The Adventures of Owen Hatherley in the Post-Soviet Space
von Hatherley, Owen
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Nearly thirty years after the fall of the USSR, the word "Soviet" should be as meaningless by now as "Hapsburg" or "Hohenzollern". Strangely, though, it endures, as places both inside and outside the former Soviet Union define themselves for or against what happened when it existed. But does that experience mean anything today, or is it just an enormous cul-de-sac? This book tries to find out, through an itinerary that goes from the Baltic to Belarus, from Ukraine to the Urals, from the Caucasus to Central Asia, and in cities that range from nuclear new towns of the Fifties to gleaming new capitals of the 21st century.
In this Eurasian post-Soviet space, we try to find the continuities with Communism - if there are any - and the remnants of revolutions both distant and recent. Instead of a wistful journey through ruins, this intends to be an engaged travelogue, a subjective, personal Marxist Humanist guidebook to somewhere that actually exists, but which is constantly haunted by what it didn't become, whether a real Communist utopia or a successful or fair capitalism.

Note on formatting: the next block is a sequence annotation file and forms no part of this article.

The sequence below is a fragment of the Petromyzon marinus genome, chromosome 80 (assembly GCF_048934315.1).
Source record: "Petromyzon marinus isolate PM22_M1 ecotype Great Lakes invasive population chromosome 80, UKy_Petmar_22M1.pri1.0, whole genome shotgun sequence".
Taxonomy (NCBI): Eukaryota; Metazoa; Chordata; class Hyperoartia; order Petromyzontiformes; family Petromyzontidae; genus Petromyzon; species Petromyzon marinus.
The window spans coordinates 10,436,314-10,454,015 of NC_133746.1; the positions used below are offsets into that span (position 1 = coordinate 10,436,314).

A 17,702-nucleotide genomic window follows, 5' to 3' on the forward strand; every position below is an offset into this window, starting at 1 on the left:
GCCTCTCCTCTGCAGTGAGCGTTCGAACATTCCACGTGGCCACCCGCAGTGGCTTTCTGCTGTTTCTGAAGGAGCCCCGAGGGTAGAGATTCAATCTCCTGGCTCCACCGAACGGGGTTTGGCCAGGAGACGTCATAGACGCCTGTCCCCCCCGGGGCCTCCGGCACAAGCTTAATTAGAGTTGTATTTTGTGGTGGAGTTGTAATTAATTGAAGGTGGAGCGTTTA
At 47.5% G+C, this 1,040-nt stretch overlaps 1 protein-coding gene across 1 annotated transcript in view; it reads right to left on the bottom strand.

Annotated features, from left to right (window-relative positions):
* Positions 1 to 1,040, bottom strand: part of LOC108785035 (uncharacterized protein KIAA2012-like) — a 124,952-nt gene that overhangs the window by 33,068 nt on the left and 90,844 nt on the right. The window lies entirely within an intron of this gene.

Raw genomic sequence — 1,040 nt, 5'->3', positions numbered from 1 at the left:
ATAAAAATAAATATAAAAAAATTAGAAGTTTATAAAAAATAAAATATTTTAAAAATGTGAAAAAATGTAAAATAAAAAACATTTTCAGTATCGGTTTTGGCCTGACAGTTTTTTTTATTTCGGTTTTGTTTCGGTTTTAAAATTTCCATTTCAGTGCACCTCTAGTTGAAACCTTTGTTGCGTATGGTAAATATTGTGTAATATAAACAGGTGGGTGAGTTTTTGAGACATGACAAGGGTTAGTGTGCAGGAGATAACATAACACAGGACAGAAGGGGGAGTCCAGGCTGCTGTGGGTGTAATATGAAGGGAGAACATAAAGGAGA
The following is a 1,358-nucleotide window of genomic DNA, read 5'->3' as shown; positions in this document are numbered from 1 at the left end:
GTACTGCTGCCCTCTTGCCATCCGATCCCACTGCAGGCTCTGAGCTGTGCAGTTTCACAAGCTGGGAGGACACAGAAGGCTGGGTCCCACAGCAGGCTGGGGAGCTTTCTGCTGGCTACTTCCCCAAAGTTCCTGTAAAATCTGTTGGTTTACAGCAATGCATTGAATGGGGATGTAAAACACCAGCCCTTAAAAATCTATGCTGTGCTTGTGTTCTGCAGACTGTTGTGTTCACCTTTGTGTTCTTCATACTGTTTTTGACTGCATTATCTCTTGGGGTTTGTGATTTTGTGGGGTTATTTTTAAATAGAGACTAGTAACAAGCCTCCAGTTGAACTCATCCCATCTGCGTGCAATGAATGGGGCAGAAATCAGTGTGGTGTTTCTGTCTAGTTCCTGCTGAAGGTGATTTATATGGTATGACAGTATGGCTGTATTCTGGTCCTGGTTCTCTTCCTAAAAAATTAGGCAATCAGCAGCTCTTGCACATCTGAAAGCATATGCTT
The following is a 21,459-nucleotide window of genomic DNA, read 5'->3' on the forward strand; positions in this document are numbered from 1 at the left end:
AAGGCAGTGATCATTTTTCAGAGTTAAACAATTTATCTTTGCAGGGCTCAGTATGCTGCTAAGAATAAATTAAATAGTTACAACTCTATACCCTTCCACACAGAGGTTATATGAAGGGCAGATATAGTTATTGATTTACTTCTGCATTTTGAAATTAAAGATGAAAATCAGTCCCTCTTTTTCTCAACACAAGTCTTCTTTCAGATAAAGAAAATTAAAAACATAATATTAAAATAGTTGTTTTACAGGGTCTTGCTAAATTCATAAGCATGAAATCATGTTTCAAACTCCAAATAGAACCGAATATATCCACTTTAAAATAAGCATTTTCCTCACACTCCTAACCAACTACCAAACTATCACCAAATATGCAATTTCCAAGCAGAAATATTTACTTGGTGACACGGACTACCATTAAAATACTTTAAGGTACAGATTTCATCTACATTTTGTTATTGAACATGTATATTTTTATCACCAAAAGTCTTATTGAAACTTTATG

In the course of this transcontinental account of what used to be the Soviet Union and is now a patchwork of EU democracies, neoliberal dictatorships and Soviet nostalgic enclaves (often found in the same countries) we might just find the outlines of a way of building cities that is a powerful alternative, both in the past and present.
Owen Hatherley writes regularly on aesthetics and politics for, among others, the Architectural Review, the Calvert Journal, Dezeen, the Guardian, Jacobin, the London Review of Books and New Humanist. He is the author of several books, most recently Landscapes of Communism (Penguin, 2015), The Ministry of Nostalgia (Verso, 2016) and The Chaplin Machine (Pluto, 2016), the last of which is based on a PhD thesis accepted by Birkbeck College in 2011. A book on European cities, Trans-Europe Express, will be published in 2018.
0.197 x 0.13 x 0.045 m; 0.559 kg